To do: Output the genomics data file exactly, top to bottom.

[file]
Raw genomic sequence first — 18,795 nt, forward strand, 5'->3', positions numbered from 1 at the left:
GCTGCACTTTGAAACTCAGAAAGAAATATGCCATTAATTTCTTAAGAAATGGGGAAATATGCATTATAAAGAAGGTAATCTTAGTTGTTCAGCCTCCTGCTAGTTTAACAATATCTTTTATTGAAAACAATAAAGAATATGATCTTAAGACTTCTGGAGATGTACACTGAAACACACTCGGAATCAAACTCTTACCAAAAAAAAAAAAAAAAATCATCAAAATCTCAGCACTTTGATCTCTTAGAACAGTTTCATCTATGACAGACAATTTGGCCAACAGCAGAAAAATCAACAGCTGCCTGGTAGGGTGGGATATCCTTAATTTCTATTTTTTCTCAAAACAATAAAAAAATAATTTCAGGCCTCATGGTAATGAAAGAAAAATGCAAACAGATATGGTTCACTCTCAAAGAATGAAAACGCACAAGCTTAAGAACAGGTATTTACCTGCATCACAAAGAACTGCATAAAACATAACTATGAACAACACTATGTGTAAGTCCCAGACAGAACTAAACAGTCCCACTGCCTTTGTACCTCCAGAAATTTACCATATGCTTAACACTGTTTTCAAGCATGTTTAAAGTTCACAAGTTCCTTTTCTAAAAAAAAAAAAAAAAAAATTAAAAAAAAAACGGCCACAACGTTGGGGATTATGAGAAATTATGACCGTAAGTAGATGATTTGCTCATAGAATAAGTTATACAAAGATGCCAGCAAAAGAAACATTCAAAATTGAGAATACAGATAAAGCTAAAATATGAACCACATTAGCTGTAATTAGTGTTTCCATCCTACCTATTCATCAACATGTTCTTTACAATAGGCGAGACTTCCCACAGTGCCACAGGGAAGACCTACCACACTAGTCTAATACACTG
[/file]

Raw genomic sequence first — 18,795 nt, forward strand, 5'->3', positions numbered from 1 at the left:
GCTGCACTTTGAAACTCAGAAAGAAATATGCCATTAATTTCTTAAGAAATGGGGAAATATGCATTATAAAGAAGGTAATCTTAGTTGTTCAGCCTCCTGCTAGTTTAACAATATCTTTTATTGAAAACAATAAAGAATATGATCTTAAGACTTCTGGAGATGTACACTGAAACACACTCGGAATCAAACTCTTACCAAAAAAAAAAAAAAAAATCATCAAAATCTCAGCACTTTGATCTCTTAGAACAGTTTCATCTATGACAGACAATTTGGCCAACAGCAGAAAAATCAACAGCTGCCTGGTAGGGTGGGATATCCTTAATTTCTATTTTTTCTCAAAACAATAAAAAAATAATTTCAGGCCTCATGGTAATGAAAGAAAAATGCAAACAGATATGGTTCACTCTCAAAGAATGAAAACGCACAAGCTTAAGAACAGGTATTTACCTGCATCACAAAGAACTGCATAAAACATAACTATGAACAACACTATGTGTAAGTCCCAGACAGAACTAAACAGTCCCACTGCCTTTGTACCTCCAGAAATTTACCATATGCTTAACACTGTTTTCAAGCATGTTTAAAGTTCACAAGTTCCTTTTCTAAAAAAAAAAAAAAAAAAATTAAAAAAAAAACGGCCACAACGTTGGGGATTATGAGAAATTATGACCGTAAGTAGATGATTTGCTCATAGAATAAGTTATACAAAGATGCCAGCAAAAGAAACATTCAAAATTGAGAATACAGATAAAGCTAAAATATGAACCACATTAGCTGTAATTAGTGTTTCCATCCTACCTATTCATCAACATGTTCTTTACAATAGGCGAGACTTCCCACAGTGCCACAGGGAAGACCTACCACACTAGTCTAATACACTG